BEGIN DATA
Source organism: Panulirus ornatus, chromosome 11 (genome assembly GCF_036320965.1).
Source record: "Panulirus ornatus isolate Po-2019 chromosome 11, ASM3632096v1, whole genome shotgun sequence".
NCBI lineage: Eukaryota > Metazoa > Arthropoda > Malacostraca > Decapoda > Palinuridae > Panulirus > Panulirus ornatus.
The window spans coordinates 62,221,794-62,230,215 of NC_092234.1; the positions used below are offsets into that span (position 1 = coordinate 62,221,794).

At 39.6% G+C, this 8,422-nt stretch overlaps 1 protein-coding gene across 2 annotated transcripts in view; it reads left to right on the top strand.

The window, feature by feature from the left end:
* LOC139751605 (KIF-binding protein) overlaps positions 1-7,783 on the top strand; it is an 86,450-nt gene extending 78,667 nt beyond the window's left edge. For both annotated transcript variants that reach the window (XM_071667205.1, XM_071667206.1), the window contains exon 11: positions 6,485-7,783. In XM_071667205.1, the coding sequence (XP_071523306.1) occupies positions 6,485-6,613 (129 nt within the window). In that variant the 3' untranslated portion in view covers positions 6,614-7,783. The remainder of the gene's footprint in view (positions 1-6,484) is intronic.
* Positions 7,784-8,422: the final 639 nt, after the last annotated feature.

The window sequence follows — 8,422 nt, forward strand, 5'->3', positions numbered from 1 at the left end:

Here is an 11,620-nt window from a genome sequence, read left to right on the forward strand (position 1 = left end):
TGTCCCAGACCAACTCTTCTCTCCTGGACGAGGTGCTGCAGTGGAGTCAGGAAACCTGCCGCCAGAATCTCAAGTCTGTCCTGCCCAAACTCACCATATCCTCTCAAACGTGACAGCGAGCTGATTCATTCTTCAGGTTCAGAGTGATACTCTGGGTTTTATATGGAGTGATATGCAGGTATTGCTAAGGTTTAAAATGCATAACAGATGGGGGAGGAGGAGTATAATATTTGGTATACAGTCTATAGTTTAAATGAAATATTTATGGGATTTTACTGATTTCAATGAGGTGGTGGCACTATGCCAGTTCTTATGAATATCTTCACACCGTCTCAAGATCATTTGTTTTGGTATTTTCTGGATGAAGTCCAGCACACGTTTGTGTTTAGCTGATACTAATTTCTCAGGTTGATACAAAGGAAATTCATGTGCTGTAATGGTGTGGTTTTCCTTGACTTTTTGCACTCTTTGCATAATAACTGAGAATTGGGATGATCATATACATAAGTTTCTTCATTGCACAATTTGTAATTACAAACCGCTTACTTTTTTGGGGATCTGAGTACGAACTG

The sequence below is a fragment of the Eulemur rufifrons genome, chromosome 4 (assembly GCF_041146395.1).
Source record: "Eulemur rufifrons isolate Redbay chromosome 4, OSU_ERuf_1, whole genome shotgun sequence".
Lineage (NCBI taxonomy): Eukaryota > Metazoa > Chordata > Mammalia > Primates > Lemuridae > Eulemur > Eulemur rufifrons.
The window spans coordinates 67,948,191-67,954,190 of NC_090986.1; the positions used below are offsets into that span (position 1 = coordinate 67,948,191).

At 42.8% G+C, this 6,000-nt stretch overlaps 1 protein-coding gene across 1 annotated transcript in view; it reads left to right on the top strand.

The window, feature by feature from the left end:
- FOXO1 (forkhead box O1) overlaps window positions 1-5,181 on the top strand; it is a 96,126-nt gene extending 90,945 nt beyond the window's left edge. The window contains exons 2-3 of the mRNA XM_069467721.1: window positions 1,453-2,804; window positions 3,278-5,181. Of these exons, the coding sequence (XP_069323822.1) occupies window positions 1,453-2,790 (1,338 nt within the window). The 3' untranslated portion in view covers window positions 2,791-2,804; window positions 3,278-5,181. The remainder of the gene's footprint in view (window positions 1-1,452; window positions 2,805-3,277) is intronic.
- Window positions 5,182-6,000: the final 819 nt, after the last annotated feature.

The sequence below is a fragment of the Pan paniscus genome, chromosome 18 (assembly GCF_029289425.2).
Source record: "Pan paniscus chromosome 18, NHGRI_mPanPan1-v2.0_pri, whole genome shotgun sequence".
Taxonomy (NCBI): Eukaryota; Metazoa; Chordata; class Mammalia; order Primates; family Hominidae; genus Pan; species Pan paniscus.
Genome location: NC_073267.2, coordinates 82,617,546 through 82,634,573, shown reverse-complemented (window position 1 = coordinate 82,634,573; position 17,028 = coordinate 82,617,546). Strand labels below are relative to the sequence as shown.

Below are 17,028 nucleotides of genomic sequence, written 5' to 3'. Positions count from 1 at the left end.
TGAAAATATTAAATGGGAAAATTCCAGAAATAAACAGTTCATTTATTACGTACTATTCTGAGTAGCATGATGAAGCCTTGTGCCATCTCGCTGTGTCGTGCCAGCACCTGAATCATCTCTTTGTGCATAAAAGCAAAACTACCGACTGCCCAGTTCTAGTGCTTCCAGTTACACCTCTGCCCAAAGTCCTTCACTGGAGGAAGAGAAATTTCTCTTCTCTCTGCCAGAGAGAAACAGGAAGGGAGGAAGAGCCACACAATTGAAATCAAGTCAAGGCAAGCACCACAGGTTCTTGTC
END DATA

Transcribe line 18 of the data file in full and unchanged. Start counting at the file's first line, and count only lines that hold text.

- FOXO1 (forkhead box O1) overlaps window positions 1-5,181 on the top strand; it is a 96,126-nt gene extending 90,945 nt beyond the window's left edge. The window contains exons 2-3 of the mRNA XM_069467721.1: window positions 1,453-2,804; window positions 3,278-5,181. Of these exons, the coding sequence (XP_069323822.1) occupies window positions 1,453-2,790 (1,338 nt within the window). The 3' untranslated portion in view covers window positions 2,791-2,804; window positions 3,278-5,181. The remainder of the gene's footprint in view (window positions 1-1,452; window positions 2,805-3,277) is intronic.